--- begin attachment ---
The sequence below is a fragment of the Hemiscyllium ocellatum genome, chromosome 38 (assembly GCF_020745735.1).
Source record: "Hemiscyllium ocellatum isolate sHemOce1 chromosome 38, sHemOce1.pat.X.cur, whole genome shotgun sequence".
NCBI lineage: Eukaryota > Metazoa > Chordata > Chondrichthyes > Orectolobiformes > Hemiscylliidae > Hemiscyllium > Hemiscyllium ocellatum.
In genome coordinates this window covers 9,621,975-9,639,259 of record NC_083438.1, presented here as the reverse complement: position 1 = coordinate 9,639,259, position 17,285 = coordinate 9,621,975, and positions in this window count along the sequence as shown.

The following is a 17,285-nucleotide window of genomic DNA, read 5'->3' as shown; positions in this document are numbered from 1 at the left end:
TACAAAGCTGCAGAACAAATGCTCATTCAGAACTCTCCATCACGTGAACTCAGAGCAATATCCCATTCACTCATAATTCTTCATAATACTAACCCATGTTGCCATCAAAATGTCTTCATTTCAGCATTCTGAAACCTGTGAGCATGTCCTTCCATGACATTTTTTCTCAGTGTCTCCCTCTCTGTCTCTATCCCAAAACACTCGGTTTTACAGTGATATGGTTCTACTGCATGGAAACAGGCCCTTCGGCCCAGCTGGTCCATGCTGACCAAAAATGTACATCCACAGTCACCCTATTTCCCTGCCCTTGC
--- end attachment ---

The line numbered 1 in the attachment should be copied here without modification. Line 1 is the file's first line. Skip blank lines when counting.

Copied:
The sequence below is a fragment of the Hemiscyllium ocellatum genome, chromosome 38 (assembly GCF_020745735.1).